Sulfur and nitrogen deposition has significantly affected the ecosystems of the entire northern hemisphere. The impact of acid rain has had a significant effect in terms of lowering water pH and leaching of important ions from the soil into surface waters, as well as in terms of the decomposition rate of plant litter and thus on the global carbon cycle. The decomposition rate is influenced by several factors. How does the type of substrate and nitrogen addition contribute to the decomposition process? This is the question that Michal Růžek from the Department of Physical Geography and Geoecology, Faculty of Science, Charles University asked, and together with his team he made an experiment that yielded interesting results.
Popular Science: When volcanic ash flew over the Bohemian Massif
Czechs know huge volcano eruptions primarily from disaster movies, but definitely not from their own country. Yet, even here, history was quite explosive. One of the geological mysteries of the Bohemian Massif is a widespread layer of ash fall tuff, called the “bělka” in Czech, preserved in the carboniferous basins of Central and Western Bohemia. But, how did it get there, when exactly, and what kind of volcano could have caused this? A team of Czech specialists from Charles University, the Czech Academy of Sciences, and the Czech Geological Survey decided to finally unravel this mystery, led by Filip Tomek from the Institute of Geology and Paleontology.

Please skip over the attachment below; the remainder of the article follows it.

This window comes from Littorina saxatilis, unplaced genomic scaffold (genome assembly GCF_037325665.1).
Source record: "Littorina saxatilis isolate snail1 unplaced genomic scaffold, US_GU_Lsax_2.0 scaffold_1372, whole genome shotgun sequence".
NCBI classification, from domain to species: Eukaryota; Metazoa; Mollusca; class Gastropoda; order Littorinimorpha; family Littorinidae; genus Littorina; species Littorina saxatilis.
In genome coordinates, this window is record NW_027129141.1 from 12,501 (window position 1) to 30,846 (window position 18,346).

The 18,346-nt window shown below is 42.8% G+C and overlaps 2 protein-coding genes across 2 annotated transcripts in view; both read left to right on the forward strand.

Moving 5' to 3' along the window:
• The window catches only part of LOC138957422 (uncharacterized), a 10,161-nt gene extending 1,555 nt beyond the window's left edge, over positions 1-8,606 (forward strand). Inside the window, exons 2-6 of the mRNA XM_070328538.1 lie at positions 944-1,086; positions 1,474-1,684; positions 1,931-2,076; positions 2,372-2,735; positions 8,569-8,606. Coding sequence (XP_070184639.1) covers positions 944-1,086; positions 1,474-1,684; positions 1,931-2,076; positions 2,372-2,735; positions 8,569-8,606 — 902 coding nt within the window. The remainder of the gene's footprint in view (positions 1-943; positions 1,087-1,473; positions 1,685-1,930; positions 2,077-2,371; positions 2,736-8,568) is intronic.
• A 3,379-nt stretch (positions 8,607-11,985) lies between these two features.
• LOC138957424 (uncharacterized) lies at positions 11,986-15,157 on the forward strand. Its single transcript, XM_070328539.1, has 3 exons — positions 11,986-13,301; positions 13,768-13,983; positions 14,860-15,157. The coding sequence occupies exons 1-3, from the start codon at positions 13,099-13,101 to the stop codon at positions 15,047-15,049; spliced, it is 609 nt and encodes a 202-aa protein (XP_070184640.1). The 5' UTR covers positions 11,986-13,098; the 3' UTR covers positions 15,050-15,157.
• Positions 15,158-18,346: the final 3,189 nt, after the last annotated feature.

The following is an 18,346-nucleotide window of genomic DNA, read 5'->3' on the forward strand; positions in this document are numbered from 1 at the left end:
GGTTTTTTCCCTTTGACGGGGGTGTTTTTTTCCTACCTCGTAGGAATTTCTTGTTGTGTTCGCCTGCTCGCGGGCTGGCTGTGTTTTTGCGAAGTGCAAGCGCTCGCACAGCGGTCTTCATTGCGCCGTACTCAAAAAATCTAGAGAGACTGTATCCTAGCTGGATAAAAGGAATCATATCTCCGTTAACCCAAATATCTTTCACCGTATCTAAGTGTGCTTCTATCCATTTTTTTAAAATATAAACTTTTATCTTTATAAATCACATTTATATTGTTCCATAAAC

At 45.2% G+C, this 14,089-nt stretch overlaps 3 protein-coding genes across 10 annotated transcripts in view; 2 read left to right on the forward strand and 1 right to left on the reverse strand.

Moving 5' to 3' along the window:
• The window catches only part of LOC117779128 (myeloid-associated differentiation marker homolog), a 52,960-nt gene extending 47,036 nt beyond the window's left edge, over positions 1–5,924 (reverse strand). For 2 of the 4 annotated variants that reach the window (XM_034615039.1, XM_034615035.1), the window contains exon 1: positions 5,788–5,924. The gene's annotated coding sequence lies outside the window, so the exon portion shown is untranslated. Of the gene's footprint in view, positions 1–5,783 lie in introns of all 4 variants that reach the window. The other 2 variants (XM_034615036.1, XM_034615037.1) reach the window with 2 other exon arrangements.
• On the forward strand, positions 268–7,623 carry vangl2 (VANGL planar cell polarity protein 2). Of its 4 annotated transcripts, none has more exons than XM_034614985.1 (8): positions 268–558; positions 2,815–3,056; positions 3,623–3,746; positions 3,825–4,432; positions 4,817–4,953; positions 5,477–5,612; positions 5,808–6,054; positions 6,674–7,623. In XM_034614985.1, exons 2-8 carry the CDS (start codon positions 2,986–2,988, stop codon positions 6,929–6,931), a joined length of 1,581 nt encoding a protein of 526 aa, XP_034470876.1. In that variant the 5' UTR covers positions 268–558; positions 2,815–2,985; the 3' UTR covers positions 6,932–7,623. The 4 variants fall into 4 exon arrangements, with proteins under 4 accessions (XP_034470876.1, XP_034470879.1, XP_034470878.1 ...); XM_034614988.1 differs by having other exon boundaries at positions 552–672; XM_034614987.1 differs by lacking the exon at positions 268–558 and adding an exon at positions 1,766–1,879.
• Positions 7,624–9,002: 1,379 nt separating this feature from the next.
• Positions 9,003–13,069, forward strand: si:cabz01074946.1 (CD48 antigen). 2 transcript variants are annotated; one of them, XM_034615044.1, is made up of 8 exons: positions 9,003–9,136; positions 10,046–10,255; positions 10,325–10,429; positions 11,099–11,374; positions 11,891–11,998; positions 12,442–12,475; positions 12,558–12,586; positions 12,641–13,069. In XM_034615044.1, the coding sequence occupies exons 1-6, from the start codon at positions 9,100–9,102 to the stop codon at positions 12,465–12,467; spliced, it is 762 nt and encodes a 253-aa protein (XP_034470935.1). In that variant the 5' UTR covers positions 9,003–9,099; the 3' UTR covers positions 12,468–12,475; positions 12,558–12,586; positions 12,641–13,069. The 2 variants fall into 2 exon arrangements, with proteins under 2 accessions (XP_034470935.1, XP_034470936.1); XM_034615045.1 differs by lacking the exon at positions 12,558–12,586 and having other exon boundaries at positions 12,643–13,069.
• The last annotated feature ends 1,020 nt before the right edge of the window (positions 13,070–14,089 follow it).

Popular Science: The journey of Mars to methane and (much) farther
Curiosity is not only an important cosmic rover but also a common human emotion associated with discovering the unknown. While we are witnessing the first steps of cosmic tourism, space and its chemistry are still veiled by many questions. One of the big mysteries was the origin of methane detected by Curiosity on Mars. On Earth, methane is mostly of biological origin (its source is mostly living organisms), but could that be possible on the lifeless red planet? Prof. Svatopluk Civiš and Mgr. Antonín Knížek, two Czech scientists from J. Heyrovský Institute of Physical Chemistry and Faculty of Science, Charles University, decided to embark on a journey to find the answer to this question.
Popular Science: Mysterious mercury-changing organisms under the Greenland Glacier are still eluding scientists
The vast ice masses on our planet are melting. The danger of the rising level of the world’s oceans is much talked about. One of the gigantic continental glaciers that is currently losing its volume is the Greenland Ice Sheet. If the entire Greenland Ice Sheet melted, the level of the world’s oceans would rise by up to 7 meters. But is this the only danger? A disturbing new discovery was made during the research undertaken by an international team led by Jon Hawkings from Florida State University, in which a group of experts from the Department of Ecology, Faculty of Science, Charles University, led by Mark Stibal, also played a significant role. The danger is not only in the amount of water, but also in the presence of toxic substances in the melting waters.
A deep look into elephant teeth and the practices of antique traders